Of all things, a modern version called "Moon Shoes" is being sold this very day, right under the noses of product liability lawyers and Concerned Moms. How about that!

1950s Satellite Jumping Shoes   Contemporary Moon Shoes
Spring Shoes, then and now
Click to Enlarge Photos

A man named George Hansburg devised a “Pogo Stick” in 1919. The Gimble Brothers Department Store in the U.S. imported a boatload of them, but unfortunately, the sticks rotted on the wet ship ride over. The folks at Gimble asked Hansburg to produce something more resilient, and Hansburg eventually did just that—from his own factory called SBI Enterprises. And those sticks, called “Master Pogos,” were the bouncing wonders that we know and love today.

Pogo Stick   Pogo Stick   Pogo Stick Patent No. 2,793,036
The Pogo Stick
Hansburg Patent No. 2,793,036
Click to Enlarge Photos
Learn how to get Patent Drawings for Free

The Pogos were incredibly popular in the 1920’s—because if you had two left feet and couldn’t jitterbug, at least you could jump. Hansburg taught the Ziegfeld Follies how to bounce, and from there on out, showmanship and the Pogo just sort of went hand in hand. The New York Hippodrome chorus girls performed entire shows on them, marriage vows were exchanged on them, jumping contests were held, and world records for most consecutive jumps were set, and then re-set again.

Here's a video of CNN Anchor Kiran Chetry using a Pogo Stick.

The Fresh Air Taxi

Amos 'n' Andy was a situation comedy based on stereotypes of African-Americans and popular in the United States from the 1920s through the 1950s. The show began as one of the first radio comedy serials, written and voiced by Freeman Gosden and Charles Correll and originating from station WMAQ in Chicago, Illinois. After the series was first broadcast in 1928, it grew in popularity and became a huge influence on the radio serials that followed. The program ran on radio as a nightly serial from 1928 until 1943, as a weekly situation comedy from 1943 until 1955, and as a nightly disc-jockey program from 1954 until 1960. A television adaptation ran on CBS-TV from 1951 until 1953, and continued in syndicated reruns from 1954 until 1966.

The Fresh Air Taxi
The Fresh Air Taxi
Freeman Godsen and Charles Correll in Blackface
This Blatant Stereotyping Was America's Most Popular Show from 1929 to 1955
Click to Enlarge Photos
Learn how to get Patent Drawings for Free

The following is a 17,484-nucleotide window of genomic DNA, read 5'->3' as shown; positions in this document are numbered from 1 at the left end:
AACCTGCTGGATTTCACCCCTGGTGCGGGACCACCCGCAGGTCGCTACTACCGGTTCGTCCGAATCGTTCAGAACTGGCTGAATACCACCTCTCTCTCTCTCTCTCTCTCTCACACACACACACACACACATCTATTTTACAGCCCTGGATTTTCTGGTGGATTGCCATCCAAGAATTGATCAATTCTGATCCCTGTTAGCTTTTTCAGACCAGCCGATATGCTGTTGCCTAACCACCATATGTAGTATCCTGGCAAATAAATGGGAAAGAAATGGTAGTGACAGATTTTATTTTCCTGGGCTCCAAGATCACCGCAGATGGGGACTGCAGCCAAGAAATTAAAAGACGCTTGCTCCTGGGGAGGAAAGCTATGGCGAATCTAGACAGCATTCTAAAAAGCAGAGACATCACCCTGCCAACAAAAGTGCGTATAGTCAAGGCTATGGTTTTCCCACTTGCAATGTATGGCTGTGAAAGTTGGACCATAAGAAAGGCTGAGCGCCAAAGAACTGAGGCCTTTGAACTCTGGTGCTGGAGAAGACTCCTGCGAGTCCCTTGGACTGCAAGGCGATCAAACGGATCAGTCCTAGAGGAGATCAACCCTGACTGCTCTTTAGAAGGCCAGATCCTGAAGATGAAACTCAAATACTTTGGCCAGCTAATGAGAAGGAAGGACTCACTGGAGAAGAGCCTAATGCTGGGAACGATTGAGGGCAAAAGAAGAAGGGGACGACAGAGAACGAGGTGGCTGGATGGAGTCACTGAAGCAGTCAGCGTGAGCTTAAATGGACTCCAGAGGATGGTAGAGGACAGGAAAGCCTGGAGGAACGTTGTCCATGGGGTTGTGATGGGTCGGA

The Story: Amos Jones and Andy Brown worked on a farm near Atlanta, Georgia, and during the episodes of the first week, they made plans to find a better life in Chicago, despite warnings from a friend. With four ham and cheese sandwiches and $24, they bought train tickets and headed for Chicago, where they lived in a State Street rooming house and experienced some rough times before launching their own business, the Fresh Air Taxi Company. With the listening audience increasing in the spring and summer of 1928, the show's success prompted the Pepsodent Company to bring it to the NBC Blue Network on August 19, 1929. At this time the Blue Network was not heard on stations in the West. Western listeners complained to NBC that they wanted to hear the show. Under special arrangements Amos 'n' Andy debuted coast-to-coast November 28, 1929, on NBC's Pacific Orange Network and continued on the Blue. At the same time, the serial's central characters -- Amos, Andy and George "The Kingfish" Stevens -- relocated from Chicago to New York City's Harlem.

Marx Fresh-Air Taxi Toy
The Marx Fresh Air Taxi Toy (and original box...)

Marx Fresh-Air Taxi Toy   Marx Fresh-Air Taxi Toy
Marx Fresh-Air Taxi Toy   Marx Fresh-Air Taxi Design patent D82440
Louis Marx Company Design Patent D-82,440
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Hopalong Cassidy

In 1950, I, like alost every other six year old, was a NUT for Hopalong Cassidy. The "Hoppy" craze made Pokemon look very small. Here is a picture of me in full Hoppy regalia. That's my dad on the left. He's wearing a complete Hollywood outfit with gabardine shirt and high-waisted trousers. The photo was taken outside our modest flat at 3625 Liberty Avenue, just across the street from a brewery.

Hoppy Suit
The Hoppy Suit

All that I have left of the Hoppy period is my Milk Tumbler. I wish that I had some of the rest -- In addition to the fond memories, the cap guns would be worth $100 each, the jacquard knit sweater, $50, etc, etc. I am lucky to have my glass. I insisted on having a glass of milk from it every morning and every evening. Because, Hoppy Says,"When milk for breakfast is the Rule, you're smart as any kid in school."